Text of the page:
What this ultimately means for the Christian neighbourly love is not necessarily its denial. Zizek claims that the constitution of our identity by the other (by the neighbour) is precisely the location of the Real – i.e. we can access the Real through the neighbour, but this access would be a traumatic one. It is precisely in this sense that the ‘other’ (the Jew, the Arab, the foreigner, etc.; or to make this timelier, the Syrian refugees) is viewed as a threat to our existence. Our attitude towards the other is quite understandable. It is not simply racism or discrimination (which is precisely the liberal jargon to depoliticise the concretely political situation), but rather an existential threat to the very core of the society – its identity.6 The problem is in the approach to the neighbour from the position of trauma, as a threat – but of course Zizek’s point remains that through neighbourly love, we can in fact access our own identity, to have an insight into ourselves through love. The political climate that denies this accessibility merely accepts some idealistic (and ultimately apolitical) notion of humanity. Doing so, however, it also creates an image of the neighbour as less than human. It denies the neighbour their political agency and reduces them to mere behaviourism. Zizek’s reasoning for such a behaviour is not the liberal notion of racism (though he does not deny racism!), but the fear of exposing one’s own vulnerabilities. The fear is that in the mirror of the neighbour one will find their own lack:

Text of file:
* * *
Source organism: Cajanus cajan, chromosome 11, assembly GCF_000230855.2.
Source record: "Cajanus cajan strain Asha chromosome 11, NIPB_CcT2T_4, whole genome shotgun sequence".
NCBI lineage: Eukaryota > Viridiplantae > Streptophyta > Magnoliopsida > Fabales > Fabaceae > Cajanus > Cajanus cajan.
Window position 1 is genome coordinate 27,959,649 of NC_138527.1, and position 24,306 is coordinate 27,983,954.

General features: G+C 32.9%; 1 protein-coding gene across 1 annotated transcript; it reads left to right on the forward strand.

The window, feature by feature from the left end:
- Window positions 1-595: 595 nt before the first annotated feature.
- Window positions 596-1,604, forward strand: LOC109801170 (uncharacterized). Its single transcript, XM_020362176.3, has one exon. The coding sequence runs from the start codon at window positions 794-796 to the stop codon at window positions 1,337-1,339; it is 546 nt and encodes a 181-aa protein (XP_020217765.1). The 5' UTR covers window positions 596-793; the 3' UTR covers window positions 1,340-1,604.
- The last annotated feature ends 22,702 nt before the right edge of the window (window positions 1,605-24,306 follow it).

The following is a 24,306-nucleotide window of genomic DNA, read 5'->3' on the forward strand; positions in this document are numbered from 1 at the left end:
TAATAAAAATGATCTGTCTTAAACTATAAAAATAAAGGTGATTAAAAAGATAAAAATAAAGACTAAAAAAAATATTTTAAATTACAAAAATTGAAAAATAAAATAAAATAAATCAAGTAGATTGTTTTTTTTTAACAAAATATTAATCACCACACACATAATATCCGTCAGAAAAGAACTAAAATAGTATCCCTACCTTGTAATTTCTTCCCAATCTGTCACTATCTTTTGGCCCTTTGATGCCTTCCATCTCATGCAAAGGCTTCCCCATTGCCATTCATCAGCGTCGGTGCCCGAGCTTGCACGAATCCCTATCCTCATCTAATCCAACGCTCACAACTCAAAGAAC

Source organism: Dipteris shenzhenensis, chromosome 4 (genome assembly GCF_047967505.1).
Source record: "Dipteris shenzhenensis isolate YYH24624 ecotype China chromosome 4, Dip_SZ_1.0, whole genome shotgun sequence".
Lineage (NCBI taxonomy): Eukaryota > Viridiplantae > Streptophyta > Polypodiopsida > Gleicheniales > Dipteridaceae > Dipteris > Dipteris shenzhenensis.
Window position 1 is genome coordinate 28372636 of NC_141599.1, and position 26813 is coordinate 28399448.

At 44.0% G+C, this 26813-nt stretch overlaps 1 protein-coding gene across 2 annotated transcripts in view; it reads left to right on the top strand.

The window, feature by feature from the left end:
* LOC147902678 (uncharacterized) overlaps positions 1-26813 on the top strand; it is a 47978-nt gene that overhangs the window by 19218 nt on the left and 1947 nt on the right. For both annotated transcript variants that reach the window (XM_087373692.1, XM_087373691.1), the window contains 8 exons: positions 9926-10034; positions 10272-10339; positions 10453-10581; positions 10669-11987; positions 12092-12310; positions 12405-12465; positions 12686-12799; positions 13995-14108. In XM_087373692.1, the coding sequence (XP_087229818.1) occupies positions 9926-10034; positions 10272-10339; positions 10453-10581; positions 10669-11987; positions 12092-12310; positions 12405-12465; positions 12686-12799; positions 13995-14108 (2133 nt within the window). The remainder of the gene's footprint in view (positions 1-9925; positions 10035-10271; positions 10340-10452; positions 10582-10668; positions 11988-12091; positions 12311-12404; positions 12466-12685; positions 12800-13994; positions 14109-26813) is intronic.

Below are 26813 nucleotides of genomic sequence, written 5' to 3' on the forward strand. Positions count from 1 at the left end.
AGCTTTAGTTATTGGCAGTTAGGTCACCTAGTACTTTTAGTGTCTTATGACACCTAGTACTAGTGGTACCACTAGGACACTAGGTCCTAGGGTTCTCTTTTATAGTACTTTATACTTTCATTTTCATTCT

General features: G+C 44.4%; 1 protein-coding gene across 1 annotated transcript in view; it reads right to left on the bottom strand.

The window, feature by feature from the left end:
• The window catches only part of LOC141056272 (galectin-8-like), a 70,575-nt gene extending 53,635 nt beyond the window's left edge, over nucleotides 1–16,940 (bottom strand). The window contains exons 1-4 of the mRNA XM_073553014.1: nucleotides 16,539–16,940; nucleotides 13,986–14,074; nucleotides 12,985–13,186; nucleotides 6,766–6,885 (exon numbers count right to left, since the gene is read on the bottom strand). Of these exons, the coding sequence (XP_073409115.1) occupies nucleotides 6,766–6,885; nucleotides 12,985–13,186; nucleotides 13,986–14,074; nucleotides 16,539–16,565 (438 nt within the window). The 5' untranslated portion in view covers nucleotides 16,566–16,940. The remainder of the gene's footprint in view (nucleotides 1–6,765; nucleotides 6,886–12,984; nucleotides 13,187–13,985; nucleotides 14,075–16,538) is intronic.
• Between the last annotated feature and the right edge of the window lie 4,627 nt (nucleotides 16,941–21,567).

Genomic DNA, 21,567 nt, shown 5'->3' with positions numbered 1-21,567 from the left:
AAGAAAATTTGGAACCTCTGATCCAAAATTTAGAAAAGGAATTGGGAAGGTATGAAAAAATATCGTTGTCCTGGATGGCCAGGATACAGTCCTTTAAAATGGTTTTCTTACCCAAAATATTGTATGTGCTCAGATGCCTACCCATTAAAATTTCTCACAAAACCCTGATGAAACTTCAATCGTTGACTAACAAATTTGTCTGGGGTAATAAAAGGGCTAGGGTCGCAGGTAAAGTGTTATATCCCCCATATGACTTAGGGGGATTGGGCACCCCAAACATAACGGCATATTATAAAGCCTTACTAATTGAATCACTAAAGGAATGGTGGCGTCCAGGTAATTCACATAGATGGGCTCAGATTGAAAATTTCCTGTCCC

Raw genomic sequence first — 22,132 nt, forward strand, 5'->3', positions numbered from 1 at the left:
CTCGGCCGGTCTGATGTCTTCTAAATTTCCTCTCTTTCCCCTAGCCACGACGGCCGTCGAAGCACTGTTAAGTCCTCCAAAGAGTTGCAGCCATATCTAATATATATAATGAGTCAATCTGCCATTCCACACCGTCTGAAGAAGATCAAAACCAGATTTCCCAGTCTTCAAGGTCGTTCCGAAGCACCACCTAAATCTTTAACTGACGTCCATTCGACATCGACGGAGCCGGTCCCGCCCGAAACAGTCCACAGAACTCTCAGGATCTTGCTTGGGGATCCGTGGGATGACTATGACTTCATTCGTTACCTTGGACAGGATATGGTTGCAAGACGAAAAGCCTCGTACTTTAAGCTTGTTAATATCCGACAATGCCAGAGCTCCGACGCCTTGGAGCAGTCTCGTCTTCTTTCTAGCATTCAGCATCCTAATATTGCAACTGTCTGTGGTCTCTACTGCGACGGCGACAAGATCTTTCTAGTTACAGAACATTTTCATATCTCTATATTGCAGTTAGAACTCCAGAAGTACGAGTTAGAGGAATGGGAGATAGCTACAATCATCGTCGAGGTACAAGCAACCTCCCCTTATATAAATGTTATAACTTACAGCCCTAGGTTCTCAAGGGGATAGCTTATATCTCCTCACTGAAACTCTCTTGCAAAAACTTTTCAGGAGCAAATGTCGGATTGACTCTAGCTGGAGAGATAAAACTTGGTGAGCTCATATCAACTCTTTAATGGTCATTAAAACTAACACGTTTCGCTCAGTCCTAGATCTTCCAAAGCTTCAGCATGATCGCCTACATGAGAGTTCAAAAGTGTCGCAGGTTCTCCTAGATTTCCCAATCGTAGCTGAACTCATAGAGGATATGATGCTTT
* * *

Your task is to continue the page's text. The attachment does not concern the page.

it is easy to love the idealized figure of a poor, helpless neighbour, the starving African or Indian, for example; in other words, it is easy to love one’s neighbour as long as he stays far enough from us, as long as there is a proper distance separating us. The problem arises at the moment when he comes too near us, when we start to feel his suffocating proximity—at this moment when the neighbour exposes himself to us too much, love can suddenly turn into hatred. (Slavoj Zizek, Enjoy Your Symptom!, p. 8).